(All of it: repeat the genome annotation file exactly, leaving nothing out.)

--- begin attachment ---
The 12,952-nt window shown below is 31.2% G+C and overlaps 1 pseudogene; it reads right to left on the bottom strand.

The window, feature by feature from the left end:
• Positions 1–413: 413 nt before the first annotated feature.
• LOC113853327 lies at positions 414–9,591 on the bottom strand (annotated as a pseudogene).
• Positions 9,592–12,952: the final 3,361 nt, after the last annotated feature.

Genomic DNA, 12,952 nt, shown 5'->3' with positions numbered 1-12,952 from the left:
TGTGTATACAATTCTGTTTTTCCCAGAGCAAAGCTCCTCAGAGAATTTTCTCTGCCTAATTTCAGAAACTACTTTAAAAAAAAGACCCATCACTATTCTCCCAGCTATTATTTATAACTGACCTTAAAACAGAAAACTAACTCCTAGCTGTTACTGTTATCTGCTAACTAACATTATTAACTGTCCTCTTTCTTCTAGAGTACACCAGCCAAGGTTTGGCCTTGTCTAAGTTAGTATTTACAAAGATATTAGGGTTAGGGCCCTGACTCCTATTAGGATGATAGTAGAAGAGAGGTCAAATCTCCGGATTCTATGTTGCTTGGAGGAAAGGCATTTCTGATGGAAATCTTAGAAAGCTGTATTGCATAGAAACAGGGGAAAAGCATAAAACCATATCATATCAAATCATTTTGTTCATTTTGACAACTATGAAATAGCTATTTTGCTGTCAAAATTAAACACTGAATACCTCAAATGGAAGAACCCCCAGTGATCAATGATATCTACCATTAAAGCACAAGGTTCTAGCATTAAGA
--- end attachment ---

The 12,952-nt window shown below is 31.2% G+C and overlaps 1 pseudogene; it reads right to left on the bottom strand.

The window, feature by feature from the left end:
• Positions 1–413: 413 nt before the first annotated feature.
• LOC113853327 lies at positions 414–9,591 on the bottom strand (annotated as a pseudogene).
• Positions 9,592–12,952: the final 3,361 nt, after the last annotated feature.

Genomic DNA, 12,952 nt, shown 5'->3' with positions numbered 1-12,952 from the left:
TGTGTATACAATTCTGTTTTTCCCAGAGCAAAGCTCCTCAGAGAATTTTCTCTGCCTAATTTCAGAAACTACTTTAAAAAAAAGACCCATCACTATTCTCCCAGCTATTATTTATAACTGACCTTAAAACAGAAAACTAACTCCTAGCTGTTACTGTTATCTGCTAACTAACATTATTAACTGTCCTCTTTCTTCTAGAGTACACCAGCCAAGGTTTGGCCTTGTCTAAGTTAGTATTTACAAAGATATTAGGGTTAGGGCCCTGACTCCTATTAGGATGATAGTAGAAGAGAGGTCAAATCTCCGGATTCTATGTTGCTTGGAGGAAAGGCATTTCTGATGGAAATCTTAGAAAGCTGTATTGCATAGAAACAGGGGAAAAGCATAAAACCATATCATATCAAATCATTTTGTTCATTTTGACAACTATGAAATAGCTATTTTGCTGTCAAAATTAAACACTGAATACCTCAAATGGAAGAACCCCCAGTGATCAATGATATCTACCATTAAAGCACAAGGTTCTAGCATTAAGA